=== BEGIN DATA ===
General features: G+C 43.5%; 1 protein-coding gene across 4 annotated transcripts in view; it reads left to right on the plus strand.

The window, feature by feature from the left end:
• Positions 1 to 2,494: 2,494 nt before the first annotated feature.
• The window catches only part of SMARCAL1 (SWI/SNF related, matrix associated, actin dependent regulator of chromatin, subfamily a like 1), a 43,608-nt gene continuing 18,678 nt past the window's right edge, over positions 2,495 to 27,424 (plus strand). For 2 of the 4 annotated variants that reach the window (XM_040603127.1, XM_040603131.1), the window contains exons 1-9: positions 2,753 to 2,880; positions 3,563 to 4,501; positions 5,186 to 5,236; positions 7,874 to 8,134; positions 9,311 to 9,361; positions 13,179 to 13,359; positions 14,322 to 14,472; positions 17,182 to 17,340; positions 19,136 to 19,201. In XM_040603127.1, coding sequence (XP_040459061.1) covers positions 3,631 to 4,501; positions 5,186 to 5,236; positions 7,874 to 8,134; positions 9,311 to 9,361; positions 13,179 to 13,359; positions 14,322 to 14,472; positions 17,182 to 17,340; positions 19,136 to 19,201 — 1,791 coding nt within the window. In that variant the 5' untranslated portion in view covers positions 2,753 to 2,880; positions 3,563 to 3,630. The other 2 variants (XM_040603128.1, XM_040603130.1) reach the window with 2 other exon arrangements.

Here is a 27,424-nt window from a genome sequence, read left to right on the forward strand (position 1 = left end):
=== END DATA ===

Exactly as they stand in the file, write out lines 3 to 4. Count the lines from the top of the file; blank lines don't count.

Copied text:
• Positions 1 to 2,494: 2,494 nt before the first annotated feature.
• The window catches only part of SMARCAL1 (SWI/SNF related, matrix associated, actin dependent regulator of chromatin, subfamily a like 1), a 43,608-nt gene continuing 18,678 nt past the window's right edge, over positions 2,495 to 27,424 (plus strand). For 2 of the 4 annotated variants that reach the window (XM_040603127.1, XM_040603131.1), the window contains exons 1-9: positions 2,753 to 2,880; positions 3,563 to 4,501; positions 5,186 to 5,236; positions 7,874 to 8,134; positions 9,311 to 9,361; positions 13,179 to 13,359; positions 14,322 to 14,472; positions 17,182 to 17,340; positions 19,136 to 19,201. In XM_040603127.1, coding sequence (XP_040459061.1) covers positions 3,631 to 4,501; positions 5,186 to 5,236; positions 7,874 to 8,134; positions 9,311 to 9,361; positions 13,179 to 13,359; positions 14,322 to 14,472; positions 17,182 to 17,340; positions 19,136 to 19,201 — 1,791 coding nt within the window. In that variant the 5' untranslated portion in view covers positions 2,753 to 2,880; positions 3,563 to 3,630. The other 2 variants (XM_040603128.1, XM_040603130.1) reach the window with 2 other exon arrangements.